House Bill 141—Equity in Transportation Sector—Guidelines and Analyses
“With the possibility of a regulatory landscape change later in 2022, it is likely that this legislation could be preempted or superseded by new federal guidance and regulations. Adopting new state requirements as the federal requirements are being updated will result in conflicts, inconsistencies, or other unintended consequences.” Read the governor’s letter here.
Senate Bill 612—Street Racing, Exhibition Driving, and Noise Abatement —Prohibited Acts, Enforcement, and Penalties
“Unfortunately, I believe amendments to SB 612 inadvertently changed the definition of Exhibition Driving to require the operation of two or more motor vehicles in a reckless manner at the same time. Changing the definition from a single motor vehicle to two or more motor vehicles inadvertently nullifies the original bill, thereby removing law enforcement’s ability to deter Exhibition Driving.” Read the governor’s letter here.
House Bill 1336—Greater Baltimore Transit Governance and Funding Commission
“House Bill 1336 undermines the General Assembly’s original intent of streamlining all transportation agencies under the Maryland Department of Transportation. This bill would effectively remove the interdepartmental coordination and collaboration designed to look holistically at the State’s transportation needs.” Read the governor’s letter here.
House Bill 862/Senate Bill 163—Election Law—Ballots—Processing and Reporting Procedures
“Maximizing voter participation and providing citizens with accessible and convenient ways to cast their ballots is vital to a healthy democracy. … While this legislation allows a voter to provide a missing signature by one of several ways— including in person, mail, email, and text—it remains silent on basic security measures such as signature verification—with Maryland being one of only nine states that does not conduct signature verification — and does nothing to address ballot collecting.” Read the governor’s letter here.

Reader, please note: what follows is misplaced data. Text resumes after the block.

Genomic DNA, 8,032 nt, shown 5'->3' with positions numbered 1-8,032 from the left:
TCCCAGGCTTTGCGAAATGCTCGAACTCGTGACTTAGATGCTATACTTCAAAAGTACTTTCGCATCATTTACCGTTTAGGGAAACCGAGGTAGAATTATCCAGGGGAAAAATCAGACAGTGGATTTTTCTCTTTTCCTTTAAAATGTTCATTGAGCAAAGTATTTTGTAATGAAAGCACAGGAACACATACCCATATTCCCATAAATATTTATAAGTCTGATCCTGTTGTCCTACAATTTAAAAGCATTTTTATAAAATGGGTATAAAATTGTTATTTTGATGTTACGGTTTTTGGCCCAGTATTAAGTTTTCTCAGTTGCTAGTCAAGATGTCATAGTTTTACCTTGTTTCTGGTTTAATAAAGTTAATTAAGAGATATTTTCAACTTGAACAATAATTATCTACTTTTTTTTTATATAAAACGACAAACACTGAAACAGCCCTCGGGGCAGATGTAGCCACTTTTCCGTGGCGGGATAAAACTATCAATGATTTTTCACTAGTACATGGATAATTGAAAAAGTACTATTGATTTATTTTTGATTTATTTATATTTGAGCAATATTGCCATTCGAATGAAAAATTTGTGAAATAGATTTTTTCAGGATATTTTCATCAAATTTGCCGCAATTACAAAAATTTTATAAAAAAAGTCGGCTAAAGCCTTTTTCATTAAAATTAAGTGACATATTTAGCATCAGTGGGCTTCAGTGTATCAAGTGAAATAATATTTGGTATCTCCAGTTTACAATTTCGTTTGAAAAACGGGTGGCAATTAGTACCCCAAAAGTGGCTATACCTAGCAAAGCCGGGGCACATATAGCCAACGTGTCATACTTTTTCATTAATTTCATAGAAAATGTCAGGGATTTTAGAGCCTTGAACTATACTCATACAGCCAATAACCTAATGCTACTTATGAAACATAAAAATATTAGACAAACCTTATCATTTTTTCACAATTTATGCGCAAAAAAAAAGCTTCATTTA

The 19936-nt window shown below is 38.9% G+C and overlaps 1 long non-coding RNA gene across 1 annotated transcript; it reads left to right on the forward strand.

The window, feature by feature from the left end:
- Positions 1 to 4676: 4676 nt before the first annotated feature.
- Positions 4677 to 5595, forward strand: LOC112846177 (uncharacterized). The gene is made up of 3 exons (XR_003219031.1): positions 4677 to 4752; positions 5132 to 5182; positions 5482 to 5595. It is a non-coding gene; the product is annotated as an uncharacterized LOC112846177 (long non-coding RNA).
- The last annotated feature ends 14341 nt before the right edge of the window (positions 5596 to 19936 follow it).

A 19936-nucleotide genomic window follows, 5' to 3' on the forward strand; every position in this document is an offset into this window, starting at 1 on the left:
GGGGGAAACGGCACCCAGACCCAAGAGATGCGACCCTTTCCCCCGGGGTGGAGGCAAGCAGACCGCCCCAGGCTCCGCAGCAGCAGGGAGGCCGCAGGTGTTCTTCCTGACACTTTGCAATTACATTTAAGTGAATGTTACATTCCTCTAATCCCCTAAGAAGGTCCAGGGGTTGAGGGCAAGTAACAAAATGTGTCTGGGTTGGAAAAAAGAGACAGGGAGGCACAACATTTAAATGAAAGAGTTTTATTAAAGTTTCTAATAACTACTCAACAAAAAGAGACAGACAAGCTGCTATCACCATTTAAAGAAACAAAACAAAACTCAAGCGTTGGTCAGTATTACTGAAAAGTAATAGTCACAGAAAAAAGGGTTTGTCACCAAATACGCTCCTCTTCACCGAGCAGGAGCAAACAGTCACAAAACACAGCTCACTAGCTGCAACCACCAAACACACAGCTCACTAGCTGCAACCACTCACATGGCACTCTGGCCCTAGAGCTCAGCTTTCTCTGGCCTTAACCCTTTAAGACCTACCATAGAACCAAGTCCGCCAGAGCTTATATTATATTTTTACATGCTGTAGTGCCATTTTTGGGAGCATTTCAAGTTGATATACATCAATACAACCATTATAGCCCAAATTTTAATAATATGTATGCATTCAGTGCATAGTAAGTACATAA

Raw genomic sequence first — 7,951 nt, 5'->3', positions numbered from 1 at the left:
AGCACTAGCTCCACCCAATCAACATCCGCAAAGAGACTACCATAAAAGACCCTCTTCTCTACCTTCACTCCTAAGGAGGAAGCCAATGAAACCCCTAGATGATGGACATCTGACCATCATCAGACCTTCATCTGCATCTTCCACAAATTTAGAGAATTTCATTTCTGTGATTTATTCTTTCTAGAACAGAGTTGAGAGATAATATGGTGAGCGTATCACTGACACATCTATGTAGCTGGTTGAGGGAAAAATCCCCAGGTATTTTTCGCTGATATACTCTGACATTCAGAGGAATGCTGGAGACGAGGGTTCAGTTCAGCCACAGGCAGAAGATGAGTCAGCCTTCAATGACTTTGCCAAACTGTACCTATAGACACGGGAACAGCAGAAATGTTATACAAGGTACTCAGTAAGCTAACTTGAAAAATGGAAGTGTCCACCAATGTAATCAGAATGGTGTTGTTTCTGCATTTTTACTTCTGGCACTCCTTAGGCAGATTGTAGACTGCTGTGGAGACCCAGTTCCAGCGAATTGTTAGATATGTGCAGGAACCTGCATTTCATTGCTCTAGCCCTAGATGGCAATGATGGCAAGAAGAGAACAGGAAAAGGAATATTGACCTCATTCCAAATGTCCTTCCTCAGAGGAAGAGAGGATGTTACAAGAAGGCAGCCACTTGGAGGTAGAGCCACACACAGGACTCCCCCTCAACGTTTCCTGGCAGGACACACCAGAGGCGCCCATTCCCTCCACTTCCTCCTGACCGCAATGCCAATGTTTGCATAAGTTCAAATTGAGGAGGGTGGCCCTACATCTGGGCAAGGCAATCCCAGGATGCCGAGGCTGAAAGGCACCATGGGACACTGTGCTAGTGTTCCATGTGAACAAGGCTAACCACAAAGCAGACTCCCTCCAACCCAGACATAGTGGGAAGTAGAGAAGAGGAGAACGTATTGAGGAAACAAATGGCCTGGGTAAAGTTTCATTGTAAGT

House Bill 1163/Senate Bill 362—Primary and Secondary Education—Virtual Education —Requirements
“Giving the Maryland State Department of Education (MSDE) discretion to shut down underperforming schools as currently drafted in this bill gives too much influence to political whims, instead of putting learning at the forefront. I believe that every parent and child should have the option to choose the best learning opportunity that works for their circumstances and abilities. This bill will erode that choice by limiting the types of providers local school systems can partner with to deliver a full-time education program.” Read the governor’s letter here.
House Bill 632—Baltimore East-West Corridor—Transit Study—Requirements
“MDOT MTA has already programmed approximately $12 million in State funding for the current CMRTP East-West Corridor project, which will fund the feasibility study, alternatives analysis phase, and portions of the pre-NEPA and preliminary design phases. Completing a nearly identical study in the same area would be duplicative of the work the MDOT MTA is already conducting and would be an unproductive use of state funds.” Read the governor’s letter here.